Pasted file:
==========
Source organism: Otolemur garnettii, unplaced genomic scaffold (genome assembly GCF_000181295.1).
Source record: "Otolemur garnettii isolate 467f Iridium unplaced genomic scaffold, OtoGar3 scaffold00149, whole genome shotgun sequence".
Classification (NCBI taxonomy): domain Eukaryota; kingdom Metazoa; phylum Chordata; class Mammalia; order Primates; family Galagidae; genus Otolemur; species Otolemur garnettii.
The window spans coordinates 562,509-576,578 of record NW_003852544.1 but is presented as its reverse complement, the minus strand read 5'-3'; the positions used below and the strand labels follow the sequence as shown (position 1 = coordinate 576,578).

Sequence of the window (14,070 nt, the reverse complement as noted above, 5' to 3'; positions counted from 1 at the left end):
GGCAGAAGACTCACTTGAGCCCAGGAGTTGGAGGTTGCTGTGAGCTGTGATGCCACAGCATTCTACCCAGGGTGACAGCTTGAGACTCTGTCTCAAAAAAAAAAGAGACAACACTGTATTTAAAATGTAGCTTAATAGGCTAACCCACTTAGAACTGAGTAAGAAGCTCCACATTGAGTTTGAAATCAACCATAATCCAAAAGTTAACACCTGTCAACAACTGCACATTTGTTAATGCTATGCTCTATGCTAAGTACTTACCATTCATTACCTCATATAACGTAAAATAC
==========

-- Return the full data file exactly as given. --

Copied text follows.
Source organism: Otolemur garnettii, unplaced genomic scaffold (genome assembly GCF_000181295.1).
Source record: "Otolemur garnettii isolate 467f Iridium unplaced genomic scaffold, OtoGar3 scaffold00149, whole genome shotgun sequence".
Classification (NCBI taxonomy): domain Eukaryota; kingdom Metazoa; phylum Chordata; class Mammalia; order Primates; family Galagidae; genus Otolemur; species Otolemur garnettii.
The window spans coordinates 562,509-576,578 of record NW_003852544.1 but is presented as its reverse complement, the minus strand read 5'-3'; the positions used below and the strand labels follow the sequence as shown (position 1 = coordinate 576,578).

Sequence of the window (14,070 nt, the reverse complement as noted above, 5' to 3'; positions counted from 1 at the left end):
GGCAGAAGACTCACTTGAGCCCAGGAGTTGGAGGTTGCTGTGAGCTGTGATGCCACAGCATTCTACCCAGGGTGACAGCTTGAGACTCTGTCTCAAAAAAAAAAGAGACAACACTGTATTTAAAATGTAGCTTAATAGGCTAACCCACTTAGAACTGAGTAAGAAGCTCCACATTGAGTTTGAAATCAACCATAATCCAAAAGTTAACACCTGTCAACAACTGCACATTTGTTAATGCTATGCTCTATGCTAAGTACTTACCATTCATTACCTCATATAACGTAAAATAC